‘I just had to pull myself together,’ says Horzov
BROOKLYN HEIGHTS — While many people have apps on their phones like WhatsApp, DoorDash, or Uber, Antonina Horzov has one called Alarm — which alerts her whenever air raid sirens sound in Irshava, her native city in Ukraine.
The alerts are important to Horzov, the Class of 2022 valedictorian at St. Francis College in Brooklyn Heights, because her whole family is still in war-torn Ukraine and the app gives her a way to know exactly what’s going on in her homeland in real-time.
“When the air siren goes off, I’m texting everybody: ‘Are you guys okay? Where is everybody? Are you in the basement?’ ” she explained. “I want to make sure that I’m staying in touch with them.”
Living more than 4,000 miles away from her family during the war has been hard for Horzov, 27, who resides in Coney Island and works as an office manager in a dental clinic when not in class at St. Francis.
But she still managed to graduate last month with both bachelor’s and master’s degrees in accounting, while maintaining a 4.0 grade point average.
In her valedictory speech at St. Francis College’s commencement at the Ford Amphitheater in Coney Island on May 19, she spoke about how sad life is for many of her peers back home.
“We are lucky to be able to celebrate our graduation day under a peaceful sky. Right now, not all students in the world have this privilege,” she said, adding that many college-age Ukrainians, “live in fear of hearing air sirens, signaling that danger is coming, and facing rocket attacks, mass destruction, and genocide.”
Horzov is one of approximately 1,700 Ukrainian students who attended U.S. colleges and universities during the 2021-2022 school year, according to the Institute for International Education.
She thinks about her family all the time. Her mother, Larysa, father, Petro, sister Anastasiia, brother, Arseniy, and her grandmother, Mahdalyna Ohar, live in Irshava, a town of 10,000 residents in eastern Ukraine approximately 190 miles from the city of Lviv. The family chose to stay together since the father and brother are of fighting age.
“When this all started, the air sirens were going off every day, a couple of times. They had to go down to the basement for safety’s sake. Because you never know. You never know where the Russians are going to hit,” she explained.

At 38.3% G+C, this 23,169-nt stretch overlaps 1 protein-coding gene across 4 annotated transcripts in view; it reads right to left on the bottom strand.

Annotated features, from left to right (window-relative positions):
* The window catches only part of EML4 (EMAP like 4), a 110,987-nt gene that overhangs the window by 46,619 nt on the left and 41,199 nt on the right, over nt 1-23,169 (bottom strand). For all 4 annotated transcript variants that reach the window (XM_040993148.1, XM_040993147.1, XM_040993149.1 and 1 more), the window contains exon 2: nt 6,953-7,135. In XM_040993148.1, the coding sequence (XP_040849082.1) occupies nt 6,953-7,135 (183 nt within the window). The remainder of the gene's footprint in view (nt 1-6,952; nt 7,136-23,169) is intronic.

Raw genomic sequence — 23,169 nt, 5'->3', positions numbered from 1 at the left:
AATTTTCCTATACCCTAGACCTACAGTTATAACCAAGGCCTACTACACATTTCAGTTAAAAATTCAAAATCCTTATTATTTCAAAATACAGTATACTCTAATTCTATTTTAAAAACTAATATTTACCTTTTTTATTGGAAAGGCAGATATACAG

Horzov, who has lived in the U.S. for seven years, said she feels a sense of guilt. “I’m here. I’m in safety. I don’t have to worry about bombs dropping on my head. And I think, ‘Oh, my God, my whole family is back there and I can’t do anything,” she said.
Horzov decided that if she couldn’t be there to help her family, she could do her part to assist the war effort.
“We started helping soldiers … We started collecting donations financially or just, like, buying tactical equipment.
‘‘We found out from our friends on the front lines what they need. I thought at least I’m doing something that’s going to make a small difference,” she said.
When the Russian invasion of Ukraine began on Feb. 24, Horzov was gripped with fear and anger.
“But it was already almost the end of the semester and midterms were coming up. I just had to pull myself together,” she recalled.
She spoke to her parents, Petro, a dentist, and Larysa, a music teacher, who encouraged her to remain in the U.S.
Officials at St. Francis College quickly reached out to her and offered her tuition assistance and emotional support.
“They just checked with me all the time to make sure that I was OK or if I needed anything,” she said. “The college was crucial in helping me to finish and accomplish my degree.”
Horzov plans to stay in the U.S. for the foreseeable future and work as a certified public accountant.